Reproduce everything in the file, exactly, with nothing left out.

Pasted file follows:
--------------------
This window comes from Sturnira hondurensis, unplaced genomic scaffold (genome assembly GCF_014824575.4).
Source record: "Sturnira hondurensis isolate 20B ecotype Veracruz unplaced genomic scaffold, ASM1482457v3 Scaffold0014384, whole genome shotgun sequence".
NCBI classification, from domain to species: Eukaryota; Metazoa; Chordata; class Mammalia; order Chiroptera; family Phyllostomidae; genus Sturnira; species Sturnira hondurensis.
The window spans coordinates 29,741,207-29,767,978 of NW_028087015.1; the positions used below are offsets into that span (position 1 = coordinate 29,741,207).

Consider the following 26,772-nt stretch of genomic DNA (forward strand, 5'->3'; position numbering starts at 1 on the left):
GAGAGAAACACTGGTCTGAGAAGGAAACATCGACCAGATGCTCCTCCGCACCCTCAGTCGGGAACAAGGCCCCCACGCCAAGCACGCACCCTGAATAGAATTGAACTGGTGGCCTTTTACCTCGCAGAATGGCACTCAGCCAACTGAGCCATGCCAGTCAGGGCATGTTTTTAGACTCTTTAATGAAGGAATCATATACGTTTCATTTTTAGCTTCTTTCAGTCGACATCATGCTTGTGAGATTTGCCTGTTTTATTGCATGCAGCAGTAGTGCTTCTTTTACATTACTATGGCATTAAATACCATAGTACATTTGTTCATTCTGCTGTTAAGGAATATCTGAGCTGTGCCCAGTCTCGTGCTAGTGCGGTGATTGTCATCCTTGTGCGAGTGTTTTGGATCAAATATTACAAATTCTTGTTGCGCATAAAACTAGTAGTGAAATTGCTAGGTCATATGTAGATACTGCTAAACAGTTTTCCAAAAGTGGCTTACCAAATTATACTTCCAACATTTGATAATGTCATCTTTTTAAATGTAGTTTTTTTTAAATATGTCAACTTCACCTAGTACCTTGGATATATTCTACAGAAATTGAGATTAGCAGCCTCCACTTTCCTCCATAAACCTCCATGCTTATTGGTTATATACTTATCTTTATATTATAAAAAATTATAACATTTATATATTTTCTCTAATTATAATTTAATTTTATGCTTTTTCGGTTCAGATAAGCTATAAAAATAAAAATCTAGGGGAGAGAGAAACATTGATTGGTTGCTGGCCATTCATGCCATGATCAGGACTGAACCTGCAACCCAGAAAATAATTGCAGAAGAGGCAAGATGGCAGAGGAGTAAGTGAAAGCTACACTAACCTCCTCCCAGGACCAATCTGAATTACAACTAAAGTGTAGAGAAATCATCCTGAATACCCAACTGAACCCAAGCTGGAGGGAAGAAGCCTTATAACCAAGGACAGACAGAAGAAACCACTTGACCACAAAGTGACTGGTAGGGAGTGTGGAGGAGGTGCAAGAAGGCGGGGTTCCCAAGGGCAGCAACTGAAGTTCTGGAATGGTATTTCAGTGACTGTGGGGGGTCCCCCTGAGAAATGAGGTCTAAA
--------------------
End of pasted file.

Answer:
This window comes from Sturnira hondurensis, unplaced genomic scaffold (genome assembly GCF_014824575.4).
Source record: "Sturnira hondurensis isolate 20B ecotype Veracruz unplaced genomic scaffold, ASM1482457v3 Scaffold0014384, whole genome shotgun sequence".
NCBI classification, from domain to species: Eukaryota; Metazoa; Chordata; class Mammalia; order Chiroptera; family Phyllostomidae; genus Sturnira; species Sturnira hondurensis.
The window spans coordinates 29,741,207-29,767,978 of NW_028087015.1; the positions used below are offsets into that span (position 1 = coordinate 29,741,207).

Consider the following 26,772-nt stretch of genomic DNA (forward strand, 5'->3'; position numbering starts at 1 on the left):
GAGAGAAACACTGGTCTGAGAAGGAAACATCGACCAGATGCTCCTCCGCACCCTCAGTCGGGAACAAGGCCCCCACGCCAAGCACGCACCCTGAATAGAATTGAACTGGTGGCCTTTTACCTCGCAGAATGGCACTCAGCCAACTGAGCCATGCCAGTCAGGGCATGTTTTTAGACTCTTTAATGAAGGAATCATATACGTTTCATTTTTAGCTTCTTTCAGTCGACATCATGCTTGTGAGATTTGCCTGTTTTATTGCATGCAGCAGTAGTGCTTCTTTTACATTACTATGGCATTAAATACCATAGTACATTTGTTCATTCTGCTGTTAAGGAATATCTGAGCTGTGCCCAGTCTCGTGCTAGTGCGGTGATTGTCATCCTTGTGCGAGTGTTTTGGATCAAATATTACAAATTCTTGTTGCGCATAAAACTAGTAGTGAAATTGCTAGGTCATATGTAGATACTGCTAAACAGTTTTCCAAAAGTGGCTTACCAAATTATACTTCCAACATTTGATAATGTCATCTTTTTAAATGTAGTTTTTTTTAAATATGTCAACTTCACCTAGTACCTTGGATATATTCTACAGAAATTGAGATTAGCAGCCTCCACTTTCCTCCATAAACCTCCATGCTTATTGGTTATATACTTATCTTTATATTATAAAAAATTATAACATTTATATATTTTCTCTAATTATAATTTAATTTTATGCTTTTTCGGTTCAGATAAGCTATAAAAATAAAAATCTAGGGGAGAGAGAAACATTGATTGGTTGCTGGCCATTCATGCCATGATCAGGACTGAACCTGCAACCCAGAAAATAATTGCAGAAGAGGCAAGATGGCAGAGGAGTAAGTGAAAGCTACACTAACCTCCTCCCAGGACCAATCTGAATTACAACTAAAGTGTAGAGAAATCATCCTGAATACCCAACTGAACCCAAGCTGGAGGGAAGAAGCCTTATAACCAAGGACAGACAGAAGAAACCACTTGACCACAAAGTGACTGGTAGGGAGTGTGGAGGAGGTGCAAGAAGGCGGGGTTCCCAAGGGCAGCAACTGAAGTTCTGGAATGGTATTTCAGTGACTGTGGGGGGTCCCCCTGAGAAATGAGGTCTAAA